Comment

Digital Trends 2013

With a new year comes new challenges, and we're here to help you achieve your goals. At Blueleaf we like to think we're spotting digital trends that could make you more money and improve your digital marketing. As a result, there's a link below to a report of the top 5 trends in digital for 2013. We hope you find it of value and enjoyable.  Please feel free to distribute it far and wide. Click here to view the PDF

If you have any questions about this report or just fancy a bit of chat  don't hesitate to call us on on 01829 260600 or drop us a line.

Written by Rob Smith

Comment

Comment

What's so good about PhoneGap?

Here at Blueleaf we're always looking for the latest new technology and we're rather excited about something called PhoneGap - one of our senior web developers Pete explains why.

If you haven't heard about PhoneGap, in a nutshell it gives you the ability to build an app as you would a website. So, think of PhoneGap as being a "chrome-less" web browser that displays HTML5, CSS and JavaScript content, where "chrome-less" is a term to describe the look of a website without the address bar, bookmarks and navigation that a normal web browser would display. A little bit like the view when you press the full screen button.

With this in mind, PhoneGap enables application build using HTML5, CSS and JavaScript to take advantage of the full screen of the device and is a great way for a web developer to get involved in app development. Further information on PhoneGap can be found here.

 

When would you use PhoneGap?

From our experience, we'd say that apps providing information about a service, product or event are perfect for PhoneGap, where you can do 99% of what you can do on the web without any problems at all.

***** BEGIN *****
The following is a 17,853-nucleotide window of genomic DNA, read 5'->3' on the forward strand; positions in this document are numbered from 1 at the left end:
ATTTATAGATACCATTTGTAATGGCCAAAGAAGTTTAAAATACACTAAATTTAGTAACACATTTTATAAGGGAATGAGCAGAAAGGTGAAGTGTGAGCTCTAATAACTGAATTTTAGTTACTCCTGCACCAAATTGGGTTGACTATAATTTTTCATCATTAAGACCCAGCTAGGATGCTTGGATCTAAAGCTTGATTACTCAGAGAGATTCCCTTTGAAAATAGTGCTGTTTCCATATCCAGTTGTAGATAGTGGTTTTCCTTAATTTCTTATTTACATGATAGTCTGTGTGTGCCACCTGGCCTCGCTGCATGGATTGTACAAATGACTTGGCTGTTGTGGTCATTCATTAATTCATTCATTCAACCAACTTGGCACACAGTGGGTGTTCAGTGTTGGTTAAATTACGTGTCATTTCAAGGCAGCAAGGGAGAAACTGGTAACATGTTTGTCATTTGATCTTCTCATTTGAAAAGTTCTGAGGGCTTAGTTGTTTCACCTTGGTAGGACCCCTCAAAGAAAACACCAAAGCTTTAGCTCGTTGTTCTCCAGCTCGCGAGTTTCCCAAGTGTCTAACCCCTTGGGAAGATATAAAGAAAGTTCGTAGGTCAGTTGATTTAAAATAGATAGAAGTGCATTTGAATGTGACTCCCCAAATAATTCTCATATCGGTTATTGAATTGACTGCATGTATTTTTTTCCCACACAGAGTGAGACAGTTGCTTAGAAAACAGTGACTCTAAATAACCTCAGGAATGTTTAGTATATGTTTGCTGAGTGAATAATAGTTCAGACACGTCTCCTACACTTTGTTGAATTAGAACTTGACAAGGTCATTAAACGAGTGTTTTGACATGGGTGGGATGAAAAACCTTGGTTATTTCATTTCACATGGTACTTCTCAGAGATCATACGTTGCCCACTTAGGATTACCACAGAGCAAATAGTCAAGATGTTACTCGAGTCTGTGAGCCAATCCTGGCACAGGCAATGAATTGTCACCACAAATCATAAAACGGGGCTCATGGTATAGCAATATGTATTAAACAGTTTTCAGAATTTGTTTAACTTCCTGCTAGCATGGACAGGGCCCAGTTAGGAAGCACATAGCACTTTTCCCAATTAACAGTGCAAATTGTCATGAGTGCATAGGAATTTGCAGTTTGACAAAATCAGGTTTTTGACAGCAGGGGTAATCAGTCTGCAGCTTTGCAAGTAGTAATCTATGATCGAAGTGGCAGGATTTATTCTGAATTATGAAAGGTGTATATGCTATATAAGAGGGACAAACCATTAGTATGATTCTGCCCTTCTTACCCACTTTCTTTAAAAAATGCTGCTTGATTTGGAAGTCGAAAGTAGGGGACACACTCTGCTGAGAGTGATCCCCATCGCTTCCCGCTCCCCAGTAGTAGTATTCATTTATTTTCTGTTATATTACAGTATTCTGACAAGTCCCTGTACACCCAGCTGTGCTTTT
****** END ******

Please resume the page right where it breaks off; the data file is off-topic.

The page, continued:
One great feature of PhoneGap is that it allows integration with the iOS Accelerometer. A simple example of this would be to create a game with the objective of moving a ball around the screen by tilting the device. This can be done by hooking into the Accelerometer and using a little Javascript. Further information on this can be found here.

 

Tips for using PhoneGap

PhoneGap is great as long as you keep it simple. The more things you add, the more memory that the little app will begin to use on the device and if you're not careful, crashes will start occurring. A good thing to remember is that you are still limited by the web technologies on which the app is based, so it's best to avoid any heavy graphics processing or highly interactive features.

It's recommended to use as much CSS3 as possible for animations and transitions and the less JavaScript you use the better, as the devices have a limited amount of memory allocated to JavaScript and if you hit it, then the app will crash.

If your app seems sluggish, try getting some more power by using Hardware Acceleration. Adding “webkit-transform: translateX(0)” to the CSS will trigger this because translateX is used for 3D animation. It doesn't always work (can make it even slower) but it's worth a shot.

Another quick tip is that if you want to hide the Quicktime logo when videos are loading on an iPhone or iPad, here's the answer. I exhausted almost every idea and forum possible but in the end I used translateX again but this time with the addition of a little bit of jQuery. When the video isn't playing, use “webkit-transform:translateX(-2048px)” to hide it off screen. Then detect when the video is playing and send it back, try this as it works a treat -